5am came REALLY early. We got up, got dressed, got packed, made sure we had the right paperwork, then went down stairs for breakfast and coffee before our driver arrived to take us to Durame. Coffee was great, the eggs were a little strange as always. The driver was on time and we got ready to leave. We managed to pack all 10 of us, our bags of clothing and supplies, plus 3 staff into a 14 passenger van. It was not the most comfortable arrangement, but it worked.
The drive to Durame was gorgeous!
So much lush greenery, mountain scenes, cool trees, rushing rivers of rain water, fog and farm land… it was beautiful. We stopped about 2 hours into our trip at a hotel/restaurant and had coffee. After piling back into the van, we drove another 2-3 hours to Durame.
We arrived at our hotel and got our key. The hotel was indeed "rustic". The mattresses are as hard as were described – like someone forgot the mattress over the box spring. Things are broken, wires hanging down, no shower walls or curtain, moldy/mildewed ceiling tiles in the bathroom, muddy floors, peeling wall paper… and a menu that is hand written on one piece of paper and you put a tic-mark next to what you want. It is very primitive... but it is the best they can offer in the town of Durame.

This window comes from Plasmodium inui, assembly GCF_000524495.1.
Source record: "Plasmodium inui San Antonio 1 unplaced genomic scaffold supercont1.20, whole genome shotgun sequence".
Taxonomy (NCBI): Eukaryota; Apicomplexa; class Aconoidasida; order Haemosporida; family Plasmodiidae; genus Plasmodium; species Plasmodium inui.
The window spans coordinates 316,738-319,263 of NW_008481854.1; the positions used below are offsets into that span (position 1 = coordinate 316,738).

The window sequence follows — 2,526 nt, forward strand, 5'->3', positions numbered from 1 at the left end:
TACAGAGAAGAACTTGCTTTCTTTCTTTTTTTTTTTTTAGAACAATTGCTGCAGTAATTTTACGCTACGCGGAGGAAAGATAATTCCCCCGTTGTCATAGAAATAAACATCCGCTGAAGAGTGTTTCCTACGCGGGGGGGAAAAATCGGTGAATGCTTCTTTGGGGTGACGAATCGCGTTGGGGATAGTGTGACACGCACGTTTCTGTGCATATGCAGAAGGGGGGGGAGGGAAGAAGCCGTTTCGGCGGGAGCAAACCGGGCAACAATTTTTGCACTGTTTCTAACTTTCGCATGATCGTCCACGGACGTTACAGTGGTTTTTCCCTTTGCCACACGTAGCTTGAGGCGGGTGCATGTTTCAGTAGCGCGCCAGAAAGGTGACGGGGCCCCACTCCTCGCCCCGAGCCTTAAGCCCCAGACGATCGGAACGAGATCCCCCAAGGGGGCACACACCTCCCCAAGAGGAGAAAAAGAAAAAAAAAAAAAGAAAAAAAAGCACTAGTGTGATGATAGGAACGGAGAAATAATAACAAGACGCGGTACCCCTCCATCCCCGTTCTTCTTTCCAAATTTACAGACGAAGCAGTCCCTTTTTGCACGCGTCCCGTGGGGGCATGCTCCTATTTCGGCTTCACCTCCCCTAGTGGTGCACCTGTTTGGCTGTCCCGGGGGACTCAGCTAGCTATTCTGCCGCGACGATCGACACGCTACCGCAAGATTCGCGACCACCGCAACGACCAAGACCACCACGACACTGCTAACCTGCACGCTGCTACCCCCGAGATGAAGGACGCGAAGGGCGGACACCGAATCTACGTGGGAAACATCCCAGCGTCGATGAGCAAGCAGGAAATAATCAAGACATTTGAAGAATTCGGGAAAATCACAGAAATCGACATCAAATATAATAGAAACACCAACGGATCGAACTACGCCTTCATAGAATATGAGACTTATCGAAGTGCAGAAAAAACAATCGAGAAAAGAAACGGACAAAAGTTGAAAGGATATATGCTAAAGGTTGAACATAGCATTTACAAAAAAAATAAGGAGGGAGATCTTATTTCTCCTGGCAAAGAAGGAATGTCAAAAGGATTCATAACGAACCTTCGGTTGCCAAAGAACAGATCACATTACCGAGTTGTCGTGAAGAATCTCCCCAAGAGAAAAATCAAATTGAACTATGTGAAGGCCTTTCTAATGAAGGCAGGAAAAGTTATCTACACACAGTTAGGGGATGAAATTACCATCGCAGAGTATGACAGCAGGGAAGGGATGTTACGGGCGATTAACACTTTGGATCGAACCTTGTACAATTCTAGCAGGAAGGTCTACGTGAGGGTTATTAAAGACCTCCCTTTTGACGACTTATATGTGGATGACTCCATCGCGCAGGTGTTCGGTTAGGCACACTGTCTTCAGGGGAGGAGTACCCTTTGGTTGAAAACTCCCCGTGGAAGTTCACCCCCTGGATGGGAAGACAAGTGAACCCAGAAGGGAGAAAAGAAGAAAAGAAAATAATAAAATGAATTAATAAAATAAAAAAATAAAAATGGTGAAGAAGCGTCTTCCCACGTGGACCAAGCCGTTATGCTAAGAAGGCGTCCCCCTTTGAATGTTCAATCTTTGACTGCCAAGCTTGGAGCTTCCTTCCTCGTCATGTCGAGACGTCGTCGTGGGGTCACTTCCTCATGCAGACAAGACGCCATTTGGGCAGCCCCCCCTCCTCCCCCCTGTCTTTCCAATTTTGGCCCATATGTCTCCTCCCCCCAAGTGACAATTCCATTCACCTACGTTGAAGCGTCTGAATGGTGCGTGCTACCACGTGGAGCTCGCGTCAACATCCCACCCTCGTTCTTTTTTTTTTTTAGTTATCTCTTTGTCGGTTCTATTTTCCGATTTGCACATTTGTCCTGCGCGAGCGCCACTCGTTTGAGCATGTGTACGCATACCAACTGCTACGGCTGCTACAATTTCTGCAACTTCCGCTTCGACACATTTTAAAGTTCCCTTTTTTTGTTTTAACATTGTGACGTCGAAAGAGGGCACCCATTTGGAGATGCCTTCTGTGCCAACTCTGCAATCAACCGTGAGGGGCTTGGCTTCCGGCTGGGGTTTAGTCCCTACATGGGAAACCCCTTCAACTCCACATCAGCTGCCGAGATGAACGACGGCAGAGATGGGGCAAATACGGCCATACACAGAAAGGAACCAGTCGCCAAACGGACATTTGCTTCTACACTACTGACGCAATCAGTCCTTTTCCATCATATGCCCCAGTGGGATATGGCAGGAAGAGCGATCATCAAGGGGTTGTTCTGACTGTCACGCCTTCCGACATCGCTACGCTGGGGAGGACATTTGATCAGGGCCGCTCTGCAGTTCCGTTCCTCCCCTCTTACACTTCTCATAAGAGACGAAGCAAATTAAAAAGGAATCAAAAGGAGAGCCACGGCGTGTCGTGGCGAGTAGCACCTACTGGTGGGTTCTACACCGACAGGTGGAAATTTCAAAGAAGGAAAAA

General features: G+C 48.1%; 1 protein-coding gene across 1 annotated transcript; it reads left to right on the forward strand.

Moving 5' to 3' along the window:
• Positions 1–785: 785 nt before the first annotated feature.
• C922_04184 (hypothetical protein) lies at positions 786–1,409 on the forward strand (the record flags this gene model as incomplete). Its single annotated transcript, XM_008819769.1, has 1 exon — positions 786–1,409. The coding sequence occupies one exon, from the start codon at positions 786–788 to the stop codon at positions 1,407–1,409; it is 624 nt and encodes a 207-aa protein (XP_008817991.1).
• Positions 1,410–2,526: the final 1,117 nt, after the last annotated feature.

After quickly changing clothes, we went back downstairs for lunch. Lunch was rice with a spicy tomato sauce on top. It looked more like chili paste and it was very spicy. We were all preoccupied with our pending birth parent meetings, so there was a lot of small talk. Lunch was quickly over so we headed to the Holt Care Center in Durame (just down the road) for our important meeting.
We were brought into a room and introduced to the men who would be doing the translating for our meetings and given our schedule. Our family was to go last. We waited in a room with plastic yard-style chairs and were served more coffee and our first popcorn of the trip. The coffee was quite chunky, so Paul drank his and most of mine so that I would not appear rude. Thanks again, honey!
While waiting for our turn, my nerves finally got the best of me and I had to run to the potty. I asked the staff where a toilet was located. One of the non-English speaking staff showed me to the “toilet”. It was outside and around the corner in a room with a corrugated metal, non-closing door and was actually more like a toilet seat cemented into the floor over a large hole in the ground. It was really smelly, lots of bugs, and about the most rustic toilet I have ever seen or used. It was quite an experience!